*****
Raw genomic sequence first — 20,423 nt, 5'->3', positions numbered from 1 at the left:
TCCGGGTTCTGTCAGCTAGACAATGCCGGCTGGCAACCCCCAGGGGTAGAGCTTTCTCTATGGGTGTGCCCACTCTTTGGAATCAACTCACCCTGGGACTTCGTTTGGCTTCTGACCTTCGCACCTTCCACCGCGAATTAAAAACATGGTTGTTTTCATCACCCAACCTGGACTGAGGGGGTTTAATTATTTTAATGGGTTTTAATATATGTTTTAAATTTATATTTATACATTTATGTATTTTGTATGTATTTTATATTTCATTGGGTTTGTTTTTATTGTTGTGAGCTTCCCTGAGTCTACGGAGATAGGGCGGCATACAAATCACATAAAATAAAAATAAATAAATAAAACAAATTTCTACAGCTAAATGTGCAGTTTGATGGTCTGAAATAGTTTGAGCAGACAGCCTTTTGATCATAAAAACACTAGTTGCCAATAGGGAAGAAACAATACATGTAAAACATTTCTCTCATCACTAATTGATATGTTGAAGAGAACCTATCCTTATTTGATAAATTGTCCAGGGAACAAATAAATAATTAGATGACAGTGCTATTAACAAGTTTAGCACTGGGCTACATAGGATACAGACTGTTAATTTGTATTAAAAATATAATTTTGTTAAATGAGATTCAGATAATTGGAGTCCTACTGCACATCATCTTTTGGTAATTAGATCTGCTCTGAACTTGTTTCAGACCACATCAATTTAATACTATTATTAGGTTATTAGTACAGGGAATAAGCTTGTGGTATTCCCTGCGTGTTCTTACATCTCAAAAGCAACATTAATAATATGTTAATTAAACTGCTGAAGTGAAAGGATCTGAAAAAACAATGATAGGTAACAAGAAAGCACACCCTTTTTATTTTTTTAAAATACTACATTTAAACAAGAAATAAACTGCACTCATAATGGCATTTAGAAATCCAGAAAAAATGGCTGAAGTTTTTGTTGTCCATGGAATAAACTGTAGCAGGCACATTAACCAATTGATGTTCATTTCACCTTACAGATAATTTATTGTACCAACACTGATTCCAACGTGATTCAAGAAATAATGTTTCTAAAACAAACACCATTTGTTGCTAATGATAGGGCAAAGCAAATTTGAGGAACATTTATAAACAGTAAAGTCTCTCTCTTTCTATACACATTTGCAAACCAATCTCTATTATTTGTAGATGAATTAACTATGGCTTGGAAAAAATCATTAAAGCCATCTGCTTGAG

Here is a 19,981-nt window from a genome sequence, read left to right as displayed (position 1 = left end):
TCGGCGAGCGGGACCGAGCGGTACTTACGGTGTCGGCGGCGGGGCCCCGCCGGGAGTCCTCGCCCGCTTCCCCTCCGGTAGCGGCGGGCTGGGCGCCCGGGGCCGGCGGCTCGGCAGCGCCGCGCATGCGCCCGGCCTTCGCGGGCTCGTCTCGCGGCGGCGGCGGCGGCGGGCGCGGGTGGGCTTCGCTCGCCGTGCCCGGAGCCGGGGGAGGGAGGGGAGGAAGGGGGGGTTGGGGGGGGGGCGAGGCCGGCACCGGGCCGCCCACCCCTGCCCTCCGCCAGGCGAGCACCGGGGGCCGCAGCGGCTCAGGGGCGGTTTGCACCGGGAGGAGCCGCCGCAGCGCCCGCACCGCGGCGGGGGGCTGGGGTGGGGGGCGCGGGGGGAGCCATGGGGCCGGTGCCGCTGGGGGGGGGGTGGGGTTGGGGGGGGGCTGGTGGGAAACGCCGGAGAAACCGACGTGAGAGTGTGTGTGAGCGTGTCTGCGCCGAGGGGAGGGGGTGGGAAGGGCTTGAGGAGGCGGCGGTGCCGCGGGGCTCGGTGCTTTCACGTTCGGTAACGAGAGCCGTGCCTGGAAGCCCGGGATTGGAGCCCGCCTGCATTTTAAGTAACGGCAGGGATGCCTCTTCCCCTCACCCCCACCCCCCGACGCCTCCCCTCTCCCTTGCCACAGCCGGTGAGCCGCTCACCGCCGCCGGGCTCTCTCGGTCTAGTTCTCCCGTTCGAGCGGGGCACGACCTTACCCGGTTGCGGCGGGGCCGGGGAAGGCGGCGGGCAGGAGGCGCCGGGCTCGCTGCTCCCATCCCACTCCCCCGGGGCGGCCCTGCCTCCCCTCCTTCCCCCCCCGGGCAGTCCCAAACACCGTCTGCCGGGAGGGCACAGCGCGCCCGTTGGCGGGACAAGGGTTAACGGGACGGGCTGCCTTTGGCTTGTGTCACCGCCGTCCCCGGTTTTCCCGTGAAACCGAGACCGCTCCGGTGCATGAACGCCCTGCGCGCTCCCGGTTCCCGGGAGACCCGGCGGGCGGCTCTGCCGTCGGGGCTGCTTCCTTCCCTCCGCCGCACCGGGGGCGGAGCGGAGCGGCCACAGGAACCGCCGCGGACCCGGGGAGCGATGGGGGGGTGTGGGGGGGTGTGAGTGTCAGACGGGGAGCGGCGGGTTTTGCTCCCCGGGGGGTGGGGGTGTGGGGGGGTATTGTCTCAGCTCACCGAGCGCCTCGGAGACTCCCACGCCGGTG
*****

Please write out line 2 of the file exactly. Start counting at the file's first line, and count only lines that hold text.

TCCGGGTTCTGTCAGCTAGACAATGCCGGCTGGCAACCCCCAGGGGTAGAGCTTTCTCTATGGGTGTGCCCACTCTTTGGAATCAACTCACCCTGGGACTTCGTTTGGCTTCTGACCTTCGCACCTTCCACCGCGAATTAAAAACATGGTTGTTTTCATCACCCAACCTGGACTGAGGGGGTTTAATTATTTTAATGGGTTTTAATATATGTTTTAAATTTATATTTATACATTTATGTATTTTGTATGTATTTTATATTTCATTGGGTTTGTTTTTATTGTTGTGAGCTTCCCTGAGTCTACGGAGATAGGGCGGCATACAAATCACATAAAATAAAAATAAATAAATAAAACAAATTTCTACAGCTAAATGTGCAGTTTGATGGTCTGAAATAGTTTGAGCAGACAGCCTTTTGATCATAAAAACACTAGTTGCCAATAGGGAAGAAACAATACATGTAAAACATTTCTCTCATCACTAATTGATATGTTGAAGAGAACCTATCCTTATTTGATAAATTGTCCAGGGAACAAATAAATAATTAGATGACAGTGCTATTAACAAGTTTAGCACTGGGCTACATAGGATACAGACTGTTAATTTGTATTAAAAATATAATTTTGTTAAATGAGATTCAGATAATTGGAGTCCTACTGCACATCATCTTTTGGTAATTAGATCTGCTCTGAACTTGTTTCAGACCACATCAATTTAATACTATTATTAGGTTATTAGTACAGGGAATAAGCTTGTGGTATTCCCTGCGTGTTCTTACATCTCAAAAGCAACATTAATAATATGTTAATTAAACTGCTGAAGTGAAAGGATCTGAAAAAACAATGATAGGTAACAAGAAAGCACACCCTTTTTATTTTTTTAAAATACTACATTTAAACAAGAAATAAACTGCACTCATAATGGCATTTAGAAATCCAGAAAAAATGGCTGAAGTTTTTGTTGTCCATGGAATAAACTGTAGCAGGCACATTAACCAATTGATGTTCATTTCACCTTACAGATAATTTATTGTACCAACACTGATTCCAACGTGATTCAAGAAATAATGTTTCTAAAACAAACACCATTTGTTGCTAATGATAGGGCAAAGCAAATTTGAGGAACATTTATAAACAGTAAAGTCTCTCTCTTTCTATACACATTTGCAAACCAATCTCTATTATTTGTAGATGAATTAACTATGGCTTGGAAAAAATCATTAAAGCCATCTGCTTGAG